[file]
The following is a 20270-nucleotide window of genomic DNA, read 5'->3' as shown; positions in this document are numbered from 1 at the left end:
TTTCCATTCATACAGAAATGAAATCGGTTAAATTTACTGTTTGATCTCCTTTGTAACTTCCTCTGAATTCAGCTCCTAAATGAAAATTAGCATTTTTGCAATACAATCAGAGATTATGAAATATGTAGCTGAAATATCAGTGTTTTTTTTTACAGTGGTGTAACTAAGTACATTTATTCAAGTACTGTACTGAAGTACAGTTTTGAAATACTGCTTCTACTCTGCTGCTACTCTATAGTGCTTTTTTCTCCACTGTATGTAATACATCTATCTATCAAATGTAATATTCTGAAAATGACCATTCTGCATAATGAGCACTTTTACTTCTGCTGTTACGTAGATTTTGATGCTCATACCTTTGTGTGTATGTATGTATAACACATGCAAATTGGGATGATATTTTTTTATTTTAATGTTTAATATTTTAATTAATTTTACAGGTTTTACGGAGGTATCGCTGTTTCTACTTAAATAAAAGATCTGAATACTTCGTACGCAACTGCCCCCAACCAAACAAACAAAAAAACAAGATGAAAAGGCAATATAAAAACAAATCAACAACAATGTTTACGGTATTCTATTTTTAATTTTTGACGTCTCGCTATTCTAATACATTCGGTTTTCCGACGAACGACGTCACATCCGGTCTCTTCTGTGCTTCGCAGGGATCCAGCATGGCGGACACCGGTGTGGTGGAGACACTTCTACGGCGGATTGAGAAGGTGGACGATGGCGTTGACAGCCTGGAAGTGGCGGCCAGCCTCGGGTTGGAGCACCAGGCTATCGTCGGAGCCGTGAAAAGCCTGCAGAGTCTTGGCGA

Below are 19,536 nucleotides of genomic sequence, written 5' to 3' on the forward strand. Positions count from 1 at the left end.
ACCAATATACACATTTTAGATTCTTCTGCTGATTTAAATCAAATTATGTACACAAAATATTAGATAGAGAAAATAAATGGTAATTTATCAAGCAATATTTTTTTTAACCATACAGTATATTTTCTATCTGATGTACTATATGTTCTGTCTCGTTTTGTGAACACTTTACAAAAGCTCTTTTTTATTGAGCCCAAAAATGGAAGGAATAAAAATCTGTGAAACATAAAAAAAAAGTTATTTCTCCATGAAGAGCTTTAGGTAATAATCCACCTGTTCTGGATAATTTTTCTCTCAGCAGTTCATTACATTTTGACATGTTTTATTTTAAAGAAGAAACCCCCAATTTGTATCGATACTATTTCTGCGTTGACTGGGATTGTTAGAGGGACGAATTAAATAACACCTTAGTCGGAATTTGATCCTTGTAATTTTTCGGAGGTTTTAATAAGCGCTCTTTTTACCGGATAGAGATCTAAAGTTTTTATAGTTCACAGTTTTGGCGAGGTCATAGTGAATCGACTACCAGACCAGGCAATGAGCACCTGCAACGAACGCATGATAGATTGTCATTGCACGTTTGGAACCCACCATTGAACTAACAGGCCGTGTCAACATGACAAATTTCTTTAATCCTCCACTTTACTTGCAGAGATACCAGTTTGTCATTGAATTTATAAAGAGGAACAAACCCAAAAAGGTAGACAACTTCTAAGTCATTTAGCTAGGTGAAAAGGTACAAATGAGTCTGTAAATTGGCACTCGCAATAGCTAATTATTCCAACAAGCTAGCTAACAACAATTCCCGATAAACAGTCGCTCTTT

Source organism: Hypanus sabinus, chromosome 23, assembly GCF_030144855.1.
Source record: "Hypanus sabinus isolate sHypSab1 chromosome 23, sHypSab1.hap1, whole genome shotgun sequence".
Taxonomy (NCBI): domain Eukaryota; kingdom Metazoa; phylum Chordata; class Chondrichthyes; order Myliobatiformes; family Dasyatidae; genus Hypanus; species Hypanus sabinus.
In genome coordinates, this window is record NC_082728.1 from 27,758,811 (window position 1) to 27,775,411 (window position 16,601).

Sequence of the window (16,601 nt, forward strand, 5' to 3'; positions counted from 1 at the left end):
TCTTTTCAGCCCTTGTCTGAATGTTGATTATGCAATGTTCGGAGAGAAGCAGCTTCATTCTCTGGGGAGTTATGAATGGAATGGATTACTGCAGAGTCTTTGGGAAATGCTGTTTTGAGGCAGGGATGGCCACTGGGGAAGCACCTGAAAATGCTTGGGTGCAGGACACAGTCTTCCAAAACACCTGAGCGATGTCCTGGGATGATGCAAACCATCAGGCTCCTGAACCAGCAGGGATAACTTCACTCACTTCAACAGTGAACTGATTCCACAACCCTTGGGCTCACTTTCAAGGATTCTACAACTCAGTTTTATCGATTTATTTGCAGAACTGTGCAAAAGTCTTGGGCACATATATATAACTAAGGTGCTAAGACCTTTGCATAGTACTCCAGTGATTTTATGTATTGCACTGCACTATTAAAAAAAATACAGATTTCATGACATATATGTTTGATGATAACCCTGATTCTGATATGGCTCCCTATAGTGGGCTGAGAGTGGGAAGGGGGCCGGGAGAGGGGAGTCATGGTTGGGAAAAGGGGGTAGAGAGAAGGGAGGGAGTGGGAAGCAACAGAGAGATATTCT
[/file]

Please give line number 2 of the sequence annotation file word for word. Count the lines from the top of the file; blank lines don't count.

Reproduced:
TTTCCATTCATACAGAAATGAAATCGGTTAAATTTACTGTTTGATCTCCTTTGTAACTTCCTCTGAATTCAGCTCCTAAATGAAAATTAGCATTTTTGCAATACAATCAGAGATTATGAAATATGTAGCTGAAATATCAGTGTTTTTTTTTACAGTGGTGTAACTAAGTACATTTATTCAAGTACTGTACTGAAGTACAGTTTTGAAATACTGCTTCTACTCTGCTGCTACTCTATAGTGCTTTTTTCTCCACTGTATGTAATACATCTATCTATCAAATGTAATATTCTGAAAATGACCATTCTGCATAATGAGCACTTTTACTTCTGCTGTTACGTAGATTTTGATGCTCATACCTTTGTGTGTATGTATGTATAACACATGCAAATTGGGATGATATTTTTTTATTTTAATGTTTAATATTTTAATTAATTTTACAGGTTTTACGGAGGTATCGCTGTTTCTACTTAAATAAAAGATCTGAATACTTCGTACGCAACTGCCCCCAACCAAACAAACAAAAAAACAAGATGAAAAGGCAATATAAAAACAAATCAACAACAATGTTTACGGTATTCTATTTTTAATTTTTGACGTCTCGCTATTCTAATACATTCGGTTTTCCGACGAACGACGTCACATCCGGTCTCTTCTGTGCTTCGCAGGGATCCAGCATGGCGGACACCGGTGTGGTGGAGACACTTCTACGGCGGATTGAGAAGGTGGACGATGGCGTTGACAGCCTGGAAGTGGCGGCCAGCCTCGGGTTGGAGCACCAGGCTATCGTCGGAGCCGTGAAAAGCCTGCAGAGTCTTGGCGA